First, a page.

Court hearing due Aug. 31 at the Hayward Hall of Justice
FREMONT — It’s been two years since an Alameda County judge ordered elections for leaders of Fremont’s Sikh temple, one of the wealthiest and most influential in the state.
Court appeals by the current leaders, who argue that the state overstepped the church-state separation, have failed.
But the five men whom Judge Julia Spain decided were holding office illegally still are governing the temple’s estimated $1 million in annual income and deciding policy for thousands of Sikh followers who attend the Fremont temple.
The Fremont attorney for those who want elections is furious.
Mark Cohen and his six clients “are not happy that we won the appeal and yet the judge is not willing to move this case along,” the attorney said.
A court hearing has been set for Aug. 31 at the Hayward Hall of Justice. The two parties, including the current leaders and six men who sued after calling for an election in the spring of 2002, will meet to decide what to do next.
The original suit, which culminated in a weeklong trial two summers ago, stemmed from a chaotic meeting at the temple, or gurdwara, at which member Ram Singh called for an election.
The plaintiffs alleged that five men — Ala Singh, Karnail Singh, Sukhdev Singh, Harjinder Singh and Joginder Singh — won by a majority voice vote.
The five current leaders, or Supreme Council members, refused to step down. They are Gurdial Singh, Harjot Singh, Amarjit Singh, Gurdev Singh and Mota Singh.
Judge Spain ruled that the election was invalid. But she agreed with Cohen that the leaders are serving illegally because the temple bylaws do not specify term length for leaders. In the absence of term lengths, she ruled that state law requiring annual elections would take precedence.
Most of those in power now have been serving since 1996, when a different judge ordered an election.
In her decision, Spain ordered the temple to compile a membership list to see who would be eligible to vote. A membership census was subsequently held, but never certified.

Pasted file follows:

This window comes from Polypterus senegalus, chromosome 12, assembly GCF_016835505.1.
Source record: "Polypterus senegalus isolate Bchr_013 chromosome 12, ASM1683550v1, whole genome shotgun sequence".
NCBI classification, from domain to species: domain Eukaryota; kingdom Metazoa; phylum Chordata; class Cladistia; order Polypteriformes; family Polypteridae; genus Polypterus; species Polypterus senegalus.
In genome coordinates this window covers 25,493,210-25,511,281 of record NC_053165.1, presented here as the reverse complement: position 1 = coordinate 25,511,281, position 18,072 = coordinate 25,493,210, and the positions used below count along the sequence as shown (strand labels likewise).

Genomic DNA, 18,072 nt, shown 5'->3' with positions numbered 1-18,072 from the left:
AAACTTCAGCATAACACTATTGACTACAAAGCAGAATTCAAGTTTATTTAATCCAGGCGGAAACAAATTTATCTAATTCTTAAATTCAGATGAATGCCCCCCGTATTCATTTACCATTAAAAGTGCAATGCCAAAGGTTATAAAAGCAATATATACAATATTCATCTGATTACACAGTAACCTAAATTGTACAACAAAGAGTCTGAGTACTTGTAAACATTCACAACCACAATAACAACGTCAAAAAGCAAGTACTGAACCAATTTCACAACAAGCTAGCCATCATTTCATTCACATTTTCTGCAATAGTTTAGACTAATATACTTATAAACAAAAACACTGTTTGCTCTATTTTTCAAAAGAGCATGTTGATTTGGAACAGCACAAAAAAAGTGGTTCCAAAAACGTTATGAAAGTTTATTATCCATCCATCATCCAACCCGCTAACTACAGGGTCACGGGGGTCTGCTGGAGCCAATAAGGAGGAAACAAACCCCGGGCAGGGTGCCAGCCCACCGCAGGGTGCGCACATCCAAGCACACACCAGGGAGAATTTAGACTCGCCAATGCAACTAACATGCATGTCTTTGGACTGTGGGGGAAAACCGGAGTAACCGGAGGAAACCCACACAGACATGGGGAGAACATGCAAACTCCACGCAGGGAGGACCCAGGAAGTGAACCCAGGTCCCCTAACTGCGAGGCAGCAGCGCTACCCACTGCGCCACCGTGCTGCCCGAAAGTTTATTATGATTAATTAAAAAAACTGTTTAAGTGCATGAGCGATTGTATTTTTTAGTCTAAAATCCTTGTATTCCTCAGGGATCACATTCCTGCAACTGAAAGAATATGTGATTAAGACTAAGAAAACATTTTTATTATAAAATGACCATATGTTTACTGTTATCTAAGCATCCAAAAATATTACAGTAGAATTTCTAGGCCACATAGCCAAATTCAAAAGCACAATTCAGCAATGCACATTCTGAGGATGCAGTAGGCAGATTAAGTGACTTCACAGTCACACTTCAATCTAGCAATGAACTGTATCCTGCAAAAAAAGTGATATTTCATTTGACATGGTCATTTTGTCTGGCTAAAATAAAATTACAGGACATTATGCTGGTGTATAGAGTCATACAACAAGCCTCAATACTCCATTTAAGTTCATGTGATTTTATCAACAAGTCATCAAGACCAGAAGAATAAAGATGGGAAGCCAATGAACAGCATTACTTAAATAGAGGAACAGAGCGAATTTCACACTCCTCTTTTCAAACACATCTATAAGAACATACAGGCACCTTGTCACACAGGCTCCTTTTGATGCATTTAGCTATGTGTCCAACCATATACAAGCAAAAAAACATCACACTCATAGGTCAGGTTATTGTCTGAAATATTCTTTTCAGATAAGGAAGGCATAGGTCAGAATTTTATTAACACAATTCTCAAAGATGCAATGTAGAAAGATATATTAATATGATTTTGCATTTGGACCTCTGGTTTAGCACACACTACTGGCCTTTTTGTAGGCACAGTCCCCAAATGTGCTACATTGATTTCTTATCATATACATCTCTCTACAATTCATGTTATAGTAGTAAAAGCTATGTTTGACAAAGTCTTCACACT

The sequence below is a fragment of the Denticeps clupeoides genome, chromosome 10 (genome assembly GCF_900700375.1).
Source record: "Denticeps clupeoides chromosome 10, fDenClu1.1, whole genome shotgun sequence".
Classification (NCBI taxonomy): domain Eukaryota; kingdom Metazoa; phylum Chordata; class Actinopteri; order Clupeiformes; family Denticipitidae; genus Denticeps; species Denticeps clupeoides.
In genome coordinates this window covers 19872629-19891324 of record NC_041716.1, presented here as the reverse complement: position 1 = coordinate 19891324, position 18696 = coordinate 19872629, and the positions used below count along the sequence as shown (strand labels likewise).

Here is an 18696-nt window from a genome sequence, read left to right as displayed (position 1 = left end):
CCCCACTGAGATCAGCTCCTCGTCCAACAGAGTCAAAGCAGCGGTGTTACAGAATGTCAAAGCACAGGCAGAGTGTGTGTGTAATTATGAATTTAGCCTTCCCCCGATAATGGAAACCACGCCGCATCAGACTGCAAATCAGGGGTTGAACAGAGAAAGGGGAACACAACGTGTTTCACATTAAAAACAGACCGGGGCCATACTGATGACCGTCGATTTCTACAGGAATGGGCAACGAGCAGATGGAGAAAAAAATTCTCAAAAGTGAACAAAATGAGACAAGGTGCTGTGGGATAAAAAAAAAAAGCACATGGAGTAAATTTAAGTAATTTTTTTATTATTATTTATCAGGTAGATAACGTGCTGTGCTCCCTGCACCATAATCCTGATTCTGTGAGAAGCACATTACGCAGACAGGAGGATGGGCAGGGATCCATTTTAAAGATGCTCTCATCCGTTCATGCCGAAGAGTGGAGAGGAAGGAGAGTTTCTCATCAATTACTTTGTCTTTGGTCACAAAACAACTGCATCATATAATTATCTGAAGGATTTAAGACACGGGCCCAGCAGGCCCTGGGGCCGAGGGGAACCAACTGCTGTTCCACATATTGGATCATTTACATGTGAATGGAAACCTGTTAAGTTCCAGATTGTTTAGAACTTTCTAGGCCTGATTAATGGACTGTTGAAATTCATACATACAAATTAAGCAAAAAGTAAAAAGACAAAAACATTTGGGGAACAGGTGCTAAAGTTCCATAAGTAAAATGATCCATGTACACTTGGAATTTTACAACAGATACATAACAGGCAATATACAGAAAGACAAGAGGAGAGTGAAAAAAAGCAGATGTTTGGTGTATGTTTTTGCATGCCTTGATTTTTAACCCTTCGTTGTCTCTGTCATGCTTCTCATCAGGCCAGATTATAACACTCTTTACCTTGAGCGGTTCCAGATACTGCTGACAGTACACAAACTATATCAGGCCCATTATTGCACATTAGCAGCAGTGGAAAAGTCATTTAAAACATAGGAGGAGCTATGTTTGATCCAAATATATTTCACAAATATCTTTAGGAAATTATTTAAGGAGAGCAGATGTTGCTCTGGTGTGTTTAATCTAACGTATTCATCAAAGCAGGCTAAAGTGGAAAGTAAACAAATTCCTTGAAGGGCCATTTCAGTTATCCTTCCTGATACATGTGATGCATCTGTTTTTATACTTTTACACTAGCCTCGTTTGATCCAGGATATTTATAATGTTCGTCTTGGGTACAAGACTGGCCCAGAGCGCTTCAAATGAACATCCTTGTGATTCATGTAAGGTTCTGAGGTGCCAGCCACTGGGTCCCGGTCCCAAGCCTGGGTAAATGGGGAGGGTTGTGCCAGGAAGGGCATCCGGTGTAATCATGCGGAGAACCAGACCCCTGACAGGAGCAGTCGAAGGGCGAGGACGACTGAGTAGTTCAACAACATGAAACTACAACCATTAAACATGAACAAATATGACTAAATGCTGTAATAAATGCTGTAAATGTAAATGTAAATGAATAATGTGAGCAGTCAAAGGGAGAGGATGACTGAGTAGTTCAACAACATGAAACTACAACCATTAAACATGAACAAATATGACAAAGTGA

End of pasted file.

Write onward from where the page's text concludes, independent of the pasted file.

After the state Supreme Court refused to hear additional appeals this spring, Cohen wants to pick up where things left off: Certify the membership list and hold an election.
Complicating matters further is another lawsuit — scheduled to be heard in September — brought by the founder of the Fremont temple. Hardev Grewal of Union City alleges that the judge used invalid bylaws to make her decision. He says that, among other things, the original bylaws stipulated that 20 men would govern the temple, and anyone who pays The five current leaders, meanwhile, say they plan to step down.
“We want quick resolution of this,” said Gurdial Singh.
He, along with other leaders, argues the Sikh religion mandates that leaders be selected, not elected.
Others who side with the current leaders say they should step down, but plan to ask the congregation immediately to amend the temple bylaws to allow for the selection of leaders. Jessie Singh, who is not a leader but acts as a spokesman for them, said that if the congregation can’t agree on who should be selected, leaders will be drawn randomly by pulling names from a box.
“The court should not decide (our leadership),” Jessie Singh said. “The community has to sit together and solve the problem. The court can’t do it.”
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